The super-slick production is distinguished by Antonio Riestra’s adroit lensing, with its grimy earth tones and sometimes suspenseful framing, particularly in one memorable deep-focus shot that makes shivery use of offscreen space.

Mama

Spain-Canada

Production: A Universal (in U.S.) release presented with Guillermo del Toro of a De Milo/Toma 78 production. Produced by J. Miles Dale, Barbara Muschietti. Executive producer, Guillermo del Toro. Directed by Andy Muschietti. Screenplay, Neil Cross, Andy Muschietti, Barbara Muschietti; story, Andy Muschietti, Barbara Muschietti.

Crew: Camera (color), Antonio Riestra; editor, Michele Conroy; music, Fernando Velazquez; production designer, Anastasia Masaro; art director, Elis Lam; set decorator, Patti Cuccia; costume designer, Luis Sequeira; sound (Dolby Digital/Datasat/SDDS), Kelly Wright; sound designer, Gabriel Gutierrez; re-recording mixer, Greg Chapman; special effects coordinator, Warren Appleby; visual effects supervisors, Edward J. Taylor IV, Aaron Weintraub, Joan Amer, David Heras; supervising visual effects producer, Dennis Berardi; visual effects producers, Sarah McMurdo, Wilson Cameron, Carlos Puchol; visual effects, Mr. X, Cubica, User T38; stunt coordinator, Jamie Jones; line producer, Ingrid Fernandez de Castro; associate producer, Cristina Lera Gracia; assistant director, Jeff Authors; second unit camera, Miroslaw Baszak, Michael Galbraith; casting, Robin D. Cook. Reviewed at Universal Executive screening room, Universal City, Calif., Jan. 10, 2013. MPAA Rating: PG-13. Running time: 109 MIN.

With: Annabel - Jessica Chastain
Lucas/Jeffrey - Nikolaj Coster-Waldau
Victoria - Megan Charpentier
Lilly - Isabelle Nelisse
Dr. Dreyfuss - Daniel Kash
Mama - Javier Botet
Jean Podolski - Jane Moffat(English dialogue)

More Film

  • Alita Battle Angel

    Box Office: 'Alita: Battle Angel' No Match for China's 'Wandering Earth' Overseas

    Hollywood movies like “Alita: Battle Angel” and “How to Train Your Dragon: The Hidden World” are doing respectable business overseas, but they’re proving no match for foreign titles at the international box office. The Chinese New Year is bringing in huge business in the Middle Kingdom. China’s sci-fi epic “The Wandering Earth” pulled in a [...]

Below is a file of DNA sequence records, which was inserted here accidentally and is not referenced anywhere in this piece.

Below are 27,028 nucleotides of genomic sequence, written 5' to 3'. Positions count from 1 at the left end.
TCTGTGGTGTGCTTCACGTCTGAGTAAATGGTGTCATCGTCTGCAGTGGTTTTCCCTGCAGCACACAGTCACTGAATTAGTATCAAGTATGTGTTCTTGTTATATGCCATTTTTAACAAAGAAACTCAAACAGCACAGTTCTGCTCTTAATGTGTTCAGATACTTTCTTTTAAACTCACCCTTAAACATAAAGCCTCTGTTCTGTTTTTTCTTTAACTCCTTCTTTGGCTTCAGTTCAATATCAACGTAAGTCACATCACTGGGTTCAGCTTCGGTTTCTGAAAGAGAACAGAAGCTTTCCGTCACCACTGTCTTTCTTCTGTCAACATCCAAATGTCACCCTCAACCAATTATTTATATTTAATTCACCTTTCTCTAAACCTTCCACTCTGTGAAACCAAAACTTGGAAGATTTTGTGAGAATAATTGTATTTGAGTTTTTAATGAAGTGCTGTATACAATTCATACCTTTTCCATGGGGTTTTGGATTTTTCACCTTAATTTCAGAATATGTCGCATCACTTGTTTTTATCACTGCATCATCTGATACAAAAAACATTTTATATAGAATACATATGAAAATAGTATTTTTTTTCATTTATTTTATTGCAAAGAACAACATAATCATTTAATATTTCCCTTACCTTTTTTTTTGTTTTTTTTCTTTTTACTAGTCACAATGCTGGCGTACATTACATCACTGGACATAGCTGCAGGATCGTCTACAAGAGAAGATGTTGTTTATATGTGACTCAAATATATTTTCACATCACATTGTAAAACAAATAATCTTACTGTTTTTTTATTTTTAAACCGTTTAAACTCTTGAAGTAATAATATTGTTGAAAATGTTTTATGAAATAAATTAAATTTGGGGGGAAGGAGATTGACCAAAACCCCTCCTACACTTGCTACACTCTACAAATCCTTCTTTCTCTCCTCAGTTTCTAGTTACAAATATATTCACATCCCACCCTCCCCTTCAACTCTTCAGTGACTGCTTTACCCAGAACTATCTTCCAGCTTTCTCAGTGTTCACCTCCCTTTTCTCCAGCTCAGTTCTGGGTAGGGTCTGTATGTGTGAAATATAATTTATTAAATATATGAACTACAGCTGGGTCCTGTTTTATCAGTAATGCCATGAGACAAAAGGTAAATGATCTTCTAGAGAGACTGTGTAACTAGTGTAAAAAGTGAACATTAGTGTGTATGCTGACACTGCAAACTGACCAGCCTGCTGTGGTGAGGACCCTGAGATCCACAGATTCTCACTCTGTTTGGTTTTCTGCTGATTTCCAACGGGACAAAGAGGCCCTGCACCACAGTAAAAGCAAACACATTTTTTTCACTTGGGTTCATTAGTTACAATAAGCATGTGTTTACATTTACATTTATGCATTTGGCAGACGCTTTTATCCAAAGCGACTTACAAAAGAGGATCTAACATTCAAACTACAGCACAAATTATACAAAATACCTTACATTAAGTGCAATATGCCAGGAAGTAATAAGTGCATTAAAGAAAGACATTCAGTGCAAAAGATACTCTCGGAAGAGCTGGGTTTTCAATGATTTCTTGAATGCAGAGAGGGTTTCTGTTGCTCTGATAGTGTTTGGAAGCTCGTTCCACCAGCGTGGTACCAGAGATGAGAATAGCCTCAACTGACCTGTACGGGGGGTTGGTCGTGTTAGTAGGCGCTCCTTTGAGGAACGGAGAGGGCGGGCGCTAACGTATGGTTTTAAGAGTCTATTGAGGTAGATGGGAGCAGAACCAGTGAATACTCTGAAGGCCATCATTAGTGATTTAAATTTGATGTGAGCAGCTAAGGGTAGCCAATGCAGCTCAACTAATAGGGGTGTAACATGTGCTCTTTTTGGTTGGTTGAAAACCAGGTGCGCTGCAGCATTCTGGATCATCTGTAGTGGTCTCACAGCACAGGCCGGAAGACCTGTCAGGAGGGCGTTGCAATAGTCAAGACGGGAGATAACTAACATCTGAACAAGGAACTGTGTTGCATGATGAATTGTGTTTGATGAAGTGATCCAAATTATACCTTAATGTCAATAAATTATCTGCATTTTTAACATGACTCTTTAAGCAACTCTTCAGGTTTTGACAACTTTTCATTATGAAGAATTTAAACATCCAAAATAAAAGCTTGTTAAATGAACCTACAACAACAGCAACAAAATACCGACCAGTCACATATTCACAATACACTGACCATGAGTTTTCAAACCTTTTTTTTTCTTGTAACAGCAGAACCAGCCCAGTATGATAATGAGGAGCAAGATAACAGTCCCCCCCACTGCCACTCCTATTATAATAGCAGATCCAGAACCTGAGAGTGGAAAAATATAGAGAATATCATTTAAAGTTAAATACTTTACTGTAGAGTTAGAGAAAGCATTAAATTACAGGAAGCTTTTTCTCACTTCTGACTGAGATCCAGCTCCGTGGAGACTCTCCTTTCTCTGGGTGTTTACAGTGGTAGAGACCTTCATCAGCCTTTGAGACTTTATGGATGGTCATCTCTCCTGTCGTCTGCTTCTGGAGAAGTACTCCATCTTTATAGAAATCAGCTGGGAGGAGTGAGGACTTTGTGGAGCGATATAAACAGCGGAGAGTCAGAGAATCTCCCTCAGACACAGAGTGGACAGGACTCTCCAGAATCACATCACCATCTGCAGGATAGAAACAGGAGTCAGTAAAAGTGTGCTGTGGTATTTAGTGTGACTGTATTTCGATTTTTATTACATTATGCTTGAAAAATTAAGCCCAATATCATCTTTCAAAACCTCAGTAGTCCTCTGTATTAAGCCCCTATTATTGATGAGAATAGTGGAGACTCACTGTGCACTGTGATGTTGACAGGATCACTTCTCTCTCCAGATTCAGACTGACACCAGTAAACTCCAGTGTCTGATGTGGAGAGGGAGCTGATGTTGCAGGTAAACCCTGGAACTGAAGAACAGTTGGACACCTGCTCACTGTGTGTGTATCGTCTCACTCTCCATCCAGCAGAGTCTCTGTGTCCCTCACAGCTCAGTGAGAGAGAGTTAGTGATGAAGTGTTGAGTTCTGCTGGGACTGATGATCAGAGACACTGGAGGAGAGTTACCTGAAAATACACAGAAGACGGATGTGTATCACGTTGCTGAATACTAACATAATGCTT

• ABA_062_DAU_0060_v0409.87501 – Rosa Salazar stars as

    Box Office: 'Alita: Battle Angel' Wins Dismal President's Day Weekend

    Fox’s sci-fi adventure “Alita: Battle Angel” dominated in North America, but its opening weekend win isn’t leaving the box office with much to celebrate. Tracking services estimate that this will be one of the lowest grossing President’s Day weekends in years. Ticket sales are on pace to be the smallest bounty for the holiday frame [...]

  • Bohemian Rhapsody

    'Bohemian Rhapsody,' 'Marvelous Mrs. Maisel' Among Cinema Audio Society Winners

    Queen biopic “Bohemian Rhapsody” won the Cinema Audio Society’s top prize for sound mixing at Saturday night’s 55th annual CAS Awards. The film is Oscar-nominated for sound mixing this year along with “Black Panther,” “First Man,” “Roma” and “A Star Is Born.” In a surprise over heavy-hitters “Incredibles 2” and “Spider-Man: Into the Spider-Verse,” Wes [...]

  • Oscars Placeholder

    Make-Up and Hair Stylist Guild Applauds Academy's Stance on Airing Every Oscar Winner

    Rowdy boos were followed by triumphant cheers at the Make-Up Artists and Hair Stylists Guild Awards on Saturday in Los Angeles, as the Hollywood union touched on a week of controversy over a reversed decision to hand out four Oscars during the show’s commercial breaks. Hair and makeup was one of the four categories that would [...]

  • Marvelous Mrs Maisel Vice

    'Vice,' 'The Marvelous Mrs. Maisel' Lead Make-Up and Hair Stylists Guild Awards Winners

    Adam McKay’s Dick Cheney biopic “Vice,” starring Oscar nominees Christian Bale, Amy Adams and Sam Rockwell, won two awards at the sixth annual Make-Up and Hair Stylists Guild Awards Saturday night. The film won for best period and/or character makeup as well as special makeup effects. “Mary Queen of Scots” received the prize for period [...]

  • Bette Midler

    Bette Midler to Perform on the Oscars (EXCLUSIVE)

    Bette Midler will perform “The Place Where Lost Things Go” at the Oscar ceremonies on Feb. 24, Variety has learned. Midler, a longtime friend of composer-lyricist Marc Shaiman, will sing the song originally performed by Emily Blunt in “Mary Poppins Returns.” The song, by Shaiman and his lyricist partner Scott Wittman, is one of five [...]

More From Our Brands

Access exclusive content